The president of Montgomery College is under fire after a news outlet published a report questioning her use of travel funds.
The college does not regulate her trips, as long as she follows reimbursement procedures, Montgomery College spokesperson Raymond Gilmer said.
“The contract doesn’t get into how many trips she takes as much as her compensation package,” said Gilmer.
NBC News 4 reported Montgomery College President DeRionne Pollard spends more money on transportation than the president of a similar sized community college in Northern Virginia, though they both are provided cars and Montgomery’s president has a lower salary.
Montgomery College spokesperson Marcus Rosano said he had nothing to say about Pollard spending money.
“I’m not talking about the president’s spending right now,” Rosano said Wednesday.
Receipts from Pollard’s corporate credit card indicate she spent tens of thousands of dollars on various trips. During more than one of her trips, she stayed in a luxury hotel.
In April of 2013, she spent $1,603 to stay at the Hilton San Francisco Union Square for seven days for the annual National Association of Community Colleges convention, according to a receipt.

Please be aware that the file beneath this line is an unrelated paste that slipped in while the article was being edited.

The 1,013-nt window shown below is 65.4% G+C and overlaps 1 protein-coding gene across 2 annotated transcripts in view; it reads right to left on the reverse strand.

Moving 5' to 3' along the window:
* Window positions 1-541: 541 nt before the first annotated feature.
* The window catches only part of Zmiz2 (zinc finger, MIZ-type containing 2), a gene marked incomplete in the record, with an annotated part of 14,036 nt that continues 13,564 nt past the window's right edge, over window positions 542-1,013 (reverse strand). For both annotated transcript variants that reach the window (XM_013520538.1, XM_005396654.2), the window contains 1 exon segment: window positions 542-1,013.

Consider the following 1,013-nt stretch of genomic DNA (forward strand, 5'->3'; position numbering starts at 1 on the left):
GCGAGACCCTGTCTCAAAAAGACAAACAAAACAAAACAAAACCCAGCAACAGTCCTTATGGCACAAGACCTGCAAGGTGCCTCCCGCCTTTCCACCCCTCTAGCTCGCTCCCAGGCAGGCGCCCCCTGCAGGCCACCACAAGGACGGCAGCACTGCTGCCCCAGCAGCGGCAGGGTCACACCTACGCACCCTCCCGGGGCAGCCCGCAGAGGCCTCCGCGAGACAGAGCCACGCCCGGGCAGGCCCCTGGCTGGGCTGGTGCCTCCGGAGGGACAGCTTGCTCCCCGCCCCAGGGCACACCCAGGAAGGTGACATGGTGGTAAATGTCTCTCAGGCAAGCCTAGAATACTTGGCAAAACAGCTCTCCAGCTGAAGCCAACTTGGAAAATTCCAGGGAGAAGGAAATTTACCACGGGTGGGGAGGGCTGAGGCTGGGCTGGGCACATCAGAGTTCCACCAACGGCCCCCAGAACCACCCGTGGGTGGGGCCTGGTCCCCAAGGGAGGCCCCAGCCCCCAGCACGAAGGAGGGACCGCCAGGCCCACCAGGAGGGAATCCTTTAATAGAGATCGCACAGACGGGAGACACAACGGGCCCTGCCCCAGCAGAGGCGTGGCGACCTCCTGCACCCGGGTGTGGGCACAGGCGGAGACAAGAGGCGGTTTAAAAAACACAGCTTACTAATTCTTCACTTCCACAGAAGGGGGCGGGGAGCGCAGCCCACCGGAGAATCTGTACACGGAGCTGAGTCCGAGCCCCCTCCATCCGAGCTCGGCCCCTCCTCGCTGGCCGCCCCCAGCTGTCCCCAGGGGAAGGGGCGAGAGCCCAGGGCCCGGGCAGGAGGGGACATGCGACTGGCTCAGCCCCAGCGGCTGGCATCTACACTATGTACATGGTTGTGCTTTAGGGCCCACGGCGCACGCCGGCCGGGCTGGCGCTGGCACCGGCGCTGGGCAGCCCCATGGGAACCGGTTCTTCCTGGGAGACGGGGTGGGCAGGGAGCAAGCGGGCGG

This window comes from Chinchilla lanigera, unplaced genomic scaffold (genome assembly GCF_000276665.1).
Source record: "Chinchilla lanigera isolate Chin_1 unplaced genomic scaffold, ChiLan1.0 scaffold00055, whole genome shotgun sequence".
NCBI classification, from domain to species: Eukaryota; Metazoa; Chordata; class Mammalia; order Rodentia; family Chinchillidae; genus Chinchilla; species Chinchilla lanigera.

During that trip, a receipt showed she paid $967 on a dinner for 15 people.
According to Pollard’s contract, the college pays transportation costs for Pollard and her wife for any trip she takes.
The Sentinel requested an interview with Pollard but she declined. “She’s reaching out to an internal audience,” Rosano said Tuesday.
Pollard spoke with a student and college staff during various closed meetings, Rosano said.
“Governance councils are internal,” Rosano said. “(They’re private) meetings.”
Pollard earns a salary of at least $281,000 a year, according to her contract.
Gilmer said the trips are necessary to raise money for the school.
“Often it’s meeting face to face, either with governmental officials or state (officials),” Gilmer said. “When you meet face to face, you can change the minds and win the hearts of future business partners or government officials or donors because she’s showing them the benefits of supporting our mission and all the students we serve.”
During the last six years, Pollard raised $75 million in grants and $23 million in scholarships from donors, according to Gilmer.